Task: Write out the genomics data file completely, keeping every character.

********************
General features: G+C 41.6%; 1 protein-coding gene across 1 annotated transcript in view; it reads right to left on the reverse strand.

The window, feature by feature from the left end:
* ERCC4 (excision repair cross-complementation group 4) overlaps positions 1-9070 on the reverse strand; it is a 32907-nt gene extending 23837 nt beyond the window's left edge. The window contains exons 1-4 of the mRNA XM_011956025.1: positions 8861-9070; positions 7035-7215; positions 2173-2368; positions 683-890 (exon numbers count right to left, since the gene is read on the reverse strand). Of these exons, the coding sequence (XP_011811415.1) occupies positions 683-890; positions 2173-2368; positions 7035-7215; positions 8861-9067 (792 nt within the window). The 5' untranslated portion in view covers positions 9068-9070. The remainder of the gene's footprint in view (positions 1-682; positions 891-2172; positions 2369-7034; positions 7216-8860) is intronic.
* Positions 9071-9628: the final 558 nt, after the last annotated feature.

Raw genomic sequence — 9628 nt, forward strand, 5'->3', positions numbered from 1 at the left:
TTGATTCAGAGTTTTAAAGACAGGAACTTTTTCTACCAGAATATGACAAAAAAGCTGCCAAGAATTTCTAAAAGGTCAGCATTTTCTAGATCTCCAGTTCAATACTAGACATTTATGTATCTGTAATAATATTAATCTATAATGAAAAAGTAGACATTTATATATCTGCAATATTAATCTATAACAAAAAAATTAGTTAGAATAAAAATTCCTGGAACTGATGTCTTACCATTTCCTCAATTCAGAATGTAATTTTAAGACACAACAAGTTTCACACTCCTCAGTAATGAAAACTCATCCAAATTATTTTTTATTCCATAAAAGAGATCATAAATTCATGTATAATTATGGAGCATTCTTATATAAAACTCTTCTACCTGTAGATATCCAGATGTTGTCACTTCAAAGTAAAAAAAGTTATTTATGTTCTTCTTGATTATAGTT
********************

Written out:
General features: G+C 41.6%; 1 protein-coding gene across 1 annotated transcript in view; it reads right to left on the reverse strand.

The window, feature by feature from the left end:
* ERCC4 (excision repair cross-complementation group 4) overlaps positions 1-9070 on the reverse strand; it is a 32907-nt gene extending 23837 nt beyond the window's left edge. The window contains exons 1-4 of the mRNA XM_011956025.1: positions 8861-9070; positions 7035-7215; positions 2173-2368; positions 683-890 (exon numbers count right to left, since the gene is read on the reverse strand). Of these exons, the coding sequence (XP_011811415.1) occupies positions 683-890; positions 2173-2368; positions 7035-7215; positions 8861-9067 (792 nt within the window). The 5' untranslated portion in view covers positions 9068-9070. The remainder of the gene's footprint in view (positions 1-682; positions 891-2172; positions 2369-7034; positions 7216-8860) is intronic.
* Positions 9071-9628: the final 558 nt, after the last annotated feature.

Raw genomic sequence — 9628 nt, forward strand, 5'->3', positions numbered from 1 at the left:
TTGATTCAGAGTTTTAAAGACAGGAACTTTTTCTACCAGAATATGACAAAAAAGCTGCCAAGAATTTCTAAAAGGTCAGCATTTTCTAGATCTCCAGTTCAATACTAGACATTTATGTATCTGTAATAATATTAATCTATAATGAAAAAGTAGACATTTATATATCTGCAATATTAATCTATAACAAAAAAATTAGTTAGAATAAAAATTCCTGGAACTGATGTCTTACCATTTCCTCAATTCAGAATGTAATTTTAAGACACAACAAGTTTCACACTCCTCAGTAATGAAAACTCATCCAAATTATTTTTTATTCCATAAAAGAGATCATAAATTCATGTATAATTATGGAGCATTCTTATATAAAACTCTTCTACCTGTAGATATCCAGATGTTGTCACTTCAAAGTAAAAAAAGTTATTTATGTTCTTCTTGATTATAGTT